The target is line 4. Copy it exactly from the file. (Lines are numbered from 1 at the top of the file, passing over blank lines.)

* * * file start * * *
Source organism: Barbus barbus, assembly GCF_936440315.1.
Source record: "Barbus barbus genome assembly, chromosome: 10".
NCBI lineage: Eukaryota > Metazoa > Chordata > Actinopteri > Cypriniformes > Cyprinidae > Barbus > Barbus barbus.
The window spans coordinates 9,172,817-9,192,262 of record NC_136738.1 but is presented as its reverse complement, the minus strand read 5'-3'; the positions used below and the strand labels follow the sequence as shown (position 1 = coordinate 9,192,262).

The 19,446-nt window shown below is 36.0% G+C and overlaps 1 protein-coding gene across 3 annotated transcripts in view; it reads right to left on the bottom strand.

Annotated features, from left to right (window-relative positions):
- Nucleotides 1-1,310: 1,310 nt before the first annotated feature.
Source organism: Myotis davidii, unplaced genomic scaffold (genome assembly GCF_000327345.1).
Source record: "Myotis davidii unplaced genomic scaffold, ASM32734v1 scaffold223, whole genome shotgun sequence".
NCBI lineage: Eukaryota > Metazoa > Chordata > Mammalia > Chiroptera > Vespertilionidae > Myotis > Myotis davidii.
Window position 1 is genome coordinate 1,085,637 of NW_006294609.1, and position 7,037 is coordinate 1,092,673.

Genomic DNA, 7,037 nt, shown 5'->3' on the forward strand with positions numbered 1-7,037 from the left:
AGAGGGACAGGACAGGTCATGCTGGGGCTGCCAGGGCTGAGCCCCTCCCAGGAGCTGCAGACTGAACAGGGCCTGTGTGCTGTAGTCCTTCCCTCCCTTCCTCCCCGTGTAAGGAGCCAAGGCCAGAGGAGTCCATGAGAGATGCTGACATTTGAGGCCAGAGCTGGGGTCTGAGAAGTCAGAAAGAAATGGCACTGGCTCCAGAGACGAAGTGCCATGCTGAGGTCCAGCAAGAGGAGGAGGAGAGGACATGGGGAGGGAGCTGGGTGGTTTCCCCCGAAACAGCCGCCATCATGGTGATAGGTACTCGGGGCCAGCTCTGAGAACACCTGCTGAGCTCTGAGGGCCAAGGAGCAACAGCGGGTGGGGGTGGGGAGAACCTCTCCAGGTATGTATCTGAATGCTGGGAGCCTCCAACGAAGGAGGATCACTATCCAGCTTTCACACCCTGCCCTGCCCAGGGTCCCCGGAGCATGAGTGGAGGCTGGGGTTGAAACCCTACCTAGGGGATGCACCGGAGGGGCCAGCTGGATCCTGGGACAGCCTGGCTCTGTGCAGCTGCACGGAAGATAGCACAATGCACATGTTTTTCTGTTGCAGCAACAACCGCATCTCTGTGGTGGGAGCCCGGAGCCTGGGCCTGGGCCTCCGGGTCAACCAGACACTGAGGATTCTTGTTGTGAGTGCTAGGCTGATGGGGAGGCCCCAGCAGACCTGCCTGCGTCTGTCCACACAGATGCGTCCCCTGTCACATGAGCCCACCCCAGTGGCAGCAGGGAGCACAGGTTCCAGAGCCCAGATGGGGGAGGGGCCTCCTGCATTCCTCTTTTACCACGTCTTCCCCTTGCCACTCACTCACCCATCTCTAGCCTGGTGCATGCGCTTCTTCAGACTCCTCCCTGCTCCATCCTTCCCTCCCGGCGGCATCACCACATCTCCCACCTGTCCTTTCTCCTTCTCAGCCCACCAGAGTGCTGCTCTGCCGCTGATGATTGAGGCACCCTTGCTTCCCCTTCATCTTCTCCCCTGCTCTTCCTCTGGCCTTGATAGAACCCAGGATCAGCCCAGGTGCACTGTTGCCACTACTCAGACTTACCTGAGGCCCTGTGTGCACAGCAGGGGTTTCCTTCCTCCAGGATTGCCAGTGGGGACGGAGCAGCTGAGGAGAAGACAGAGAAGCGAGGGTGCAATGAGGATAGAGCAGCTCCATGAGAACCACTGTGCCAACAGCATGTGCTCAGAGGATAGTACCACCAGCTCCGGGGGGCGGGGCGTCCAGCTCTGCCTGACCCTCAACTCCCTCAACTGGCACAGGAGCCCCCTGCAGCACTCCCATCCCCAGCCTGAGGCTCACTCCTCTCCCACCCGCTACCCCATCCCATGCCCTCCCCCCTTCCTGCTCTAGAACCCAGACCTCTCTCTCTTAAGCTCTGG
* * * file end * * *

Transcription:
The window spans coordinates 9,172,817-9,192,262 of record NC_136738.1 but is presented as its reverse complement, the minus strand read 5'-3'; the positions used below and the strand labels follow the sequence as shown (position 1 = coordinate 9,192,262).